Federal agents have arrived in Seattle, and local officials aren’t happy.
King County Executive Dow Constantine tweeted on Thursday night that a federal plane had landed at the King County International Airport just south of downtown Seattle, and “more than a dozen personnel drove off to an unknown destination”
Seattle Mayor Jenny Durkan and Washington Gov. Jay Inslee each said on Thursday night that they had been misled by the federal government as to whether or not it intended to send agents to Seattle. Both Durkan and Inslee warned federal agents not to intervene unless asked by local officials.
“After a day of conflicting messages from the federal government, where they told my staff repeatedly that there was no surge of additional personnel to Seattle, it appears they are doing just that,” Inslee tweeted.
The group of federal agents includes a Special Response Team from the Customs and Border Patrol, according to the New York Times. This group of agents is similar to those in Portland, where federal agents teargassed the mayor this week as their presence has only increased the size and intensity of protests.
“The CBP team will be on standby in the area, should they be required,” the Federal Protective Service confirmed to the New York Times about their presence in Seattle, but a Homeland Security spokesperson also tried to downplay the comparisons to Portland.
“There is no large-scale deployment of personnel to Seattle at this time. As threats warrant, any large-scale use of law enforcement assets will involve close coordination with local law enforcement,” DHS spokesperson Alexei Woltornist told the Times. “There are no other cities across the country that have the same threats and lack of local law enforcement support as we are experiencing in Portland.”
Earlier this month, Durkan sent Seattle police in to clear the Capitol Hill Autonomous Zone, a set of city blocks in east Seattle that protesters had occupied for weeks before a series of shootings in the area.
While even federal officials have tamped down comparisons to Portland, Seattle police this week accused protesters of attacking police, vandalizing buildings, and looting businesses, according to the Seattle Times.
There are several protests planned in the city on Saturday and Sunday; in an email to SPD officers, Seattle police chief Carmen Best wrote: “I want to be clear that I will never ask you to risk your personal safety to protect property without the tools to do so in a safe way.” (This week, a federal judge upheld a ban passed by the Seattle City Council on crowd control weapons such as tear gas and blast balls.)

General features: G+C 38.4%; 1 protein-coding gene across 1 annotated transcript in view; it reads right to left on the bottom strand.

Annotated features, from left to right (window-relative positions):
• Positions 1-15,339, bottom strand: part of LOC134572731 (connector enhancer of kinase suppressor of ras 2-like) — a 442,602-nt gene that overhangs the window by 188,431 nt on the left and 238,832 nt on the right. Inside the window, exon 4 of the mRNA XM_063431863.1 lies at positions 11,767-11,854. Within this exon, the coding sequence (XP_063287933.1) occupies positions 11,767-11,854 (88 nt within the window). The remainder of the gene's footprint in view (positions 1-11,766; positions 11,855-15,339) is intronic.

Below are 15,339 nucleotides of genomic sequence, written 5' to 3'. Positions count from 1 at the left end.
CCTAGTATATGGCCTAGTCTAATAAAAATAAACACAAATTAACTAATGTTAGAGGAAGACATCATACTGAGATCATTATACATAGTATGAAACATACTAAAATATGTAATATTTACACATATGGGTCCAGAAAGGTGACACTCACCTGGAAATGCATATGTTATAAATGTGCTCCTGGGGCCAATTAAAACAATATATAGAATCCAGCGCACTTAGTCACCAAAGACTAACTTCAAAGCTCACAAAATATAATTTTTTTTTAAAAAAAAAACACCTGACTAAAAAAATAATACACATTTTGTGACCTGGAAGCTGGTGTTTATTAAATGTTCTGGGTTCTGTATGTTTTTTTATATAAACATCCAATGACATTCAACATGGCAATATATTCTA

Durkan signed a letter this week along with mayors including Portland’s Ted Wheeler and Chicago’s Lori Lightfoot—where more federal troops are heading—demanding that the Trump administration withdraw federal agents from their cities.
Durkan said in a series of Thursday night tweets that she had spoken to acting Secretary of Homeland Security Chad Wolf and had received confirmation that DHS wouldn’t be sending federal agents to Seattle, and that if they did, the city’s leadership would be notified.
Wolf, apparently, went back on his word. Durkan threatened legal action if “federal forces intervene like they have in Portland.”
Democratic Rep. Bennie Thompson of Mississippi, the chair of the House Committee on Homeland Security, said Thursday that his committee had invited Wolf to testify at a hearing next week on the agency’s conduct in Portland.
"Despite the extreme escalation, DHS has given Congress no justification for its actions," Thompson said in a statement posted to Twitter. "The Administration must be held accountable—and we must hear from Acting Secretary Wolf directly. The future of our democracy is at stake.”
Cover: U.S. Federal Police use crowd control methods to disperse protesters at the Multnomah County Justice Center in Portland, Oregon, on July 23, 2020. (ANKUR DHOLAKIA/AFP via Getty Images)